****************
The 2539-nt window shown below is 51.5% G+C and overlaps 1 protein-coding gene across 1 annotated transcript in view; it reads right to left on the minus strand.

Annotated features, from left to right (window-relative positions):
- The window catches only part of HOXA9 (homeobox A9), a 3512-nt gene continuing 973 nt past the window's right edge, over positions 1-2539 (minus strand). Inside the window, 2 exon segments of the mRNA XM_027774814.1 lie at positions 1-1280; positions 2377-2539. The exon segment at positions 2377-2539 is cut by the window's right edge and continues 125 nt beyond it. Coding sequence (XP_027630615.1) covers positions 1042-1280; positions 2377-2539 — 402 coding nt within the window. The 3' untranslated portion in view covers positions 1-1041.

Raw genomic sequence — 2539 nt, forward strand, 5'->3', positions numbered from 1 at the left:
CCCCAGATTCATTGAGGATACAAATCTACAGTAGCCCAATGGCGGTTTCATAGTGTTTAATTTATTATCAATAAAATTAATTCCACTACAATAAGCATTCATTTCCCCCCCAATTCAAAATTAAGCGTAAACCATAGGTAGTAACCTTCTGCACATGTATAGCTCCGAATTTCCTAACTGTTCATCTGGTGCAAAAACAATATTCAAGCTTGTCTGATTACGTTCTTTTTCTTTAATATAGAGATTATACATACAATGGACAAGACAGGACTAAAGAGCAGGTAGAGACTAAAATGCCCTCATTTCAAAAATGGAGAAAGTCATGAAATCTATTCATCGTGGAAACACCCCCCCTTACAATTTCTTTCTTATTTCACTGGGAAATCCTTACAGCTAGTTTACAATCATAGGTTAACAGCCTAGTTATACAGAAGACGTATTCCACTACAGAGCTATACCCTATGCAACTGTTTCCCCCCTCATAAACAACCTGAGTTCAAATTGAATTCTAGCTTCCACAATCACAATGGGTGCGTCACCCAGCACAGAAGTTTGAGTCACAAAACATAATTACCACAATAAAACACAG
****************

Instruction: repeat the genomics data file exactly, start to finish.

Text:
The 2539-nt window shown below is 51.5% G+C and overlaps 1 protein-coding gene across 1 annotated transcript in view; it reads right to left on the minus strand.

Annotated features, from left to right (window-relative positions):
- The window catches only part of HOXA9 (homeobox A9), a 3512-nt gene continuing 973 nt past the window's right edge, over positions 1-2539 (minus strand). Inside the window, 2 exon segments of the mRNA XM_027774814.1 lie at positions 1-1280; positions 2377-2539. The exon segment at positions 2377-2539 is cut by the window's right edge and continues 125 nt beyond it. Coding sequence (XP_027630615.1) covers positions 1042-1280; positions 2377-2539 — 402 coding nt within the window. The 3' untranslated portion in view covers positions 1-1041.

Raw genomic sequence — 2539 nt, forward strand, 5'->3', positions numbered from 1 at the left:
CCCCAGATTCATTGAGGATACAAATCTACAGTAGCCCAATGGCGGTTTCATAGTGTTTAATTTATTATCAATAAAATTAATTCCACTACAATAAGCATTCATTTCCCCCCCAATTCAAAATTAAGCGTAAACCATAGGTAGTAACCTTCTGCACATGTATAGCTCCGAATTTCCTAACTGTTCATCTGGTGCAAAAACAATATTCAAGCTTGTCTGATTACGTTCTTTTTCTTTAATATAGAGATTATACATACAATGGACAAGACAGGACTAAAGAGCAGGTAGAGACTAAAATGCCCTCATTTCAAAAATGGAGAAAGTCATGAAATCTATTCATCGTGGAAACACCCCCCCTTACAATTTCTTTCTTATTTCACTGGGAAATCCTTACAGCTAGTTTACAATCATAGGTTAACAGCCTAGTTATACAGAAGACGTATTCCACTACAGAGCTATACCCTATGCAACTGTTTCCCCCCTCATAAACAACCTGAGTTCAAATTGAATTCTAGCTTCCACAATCACAATGGGTGCGTCACCCAGCACAGAAGTTTGAGTCACAAAACATAATTACCACAATAAAACACAG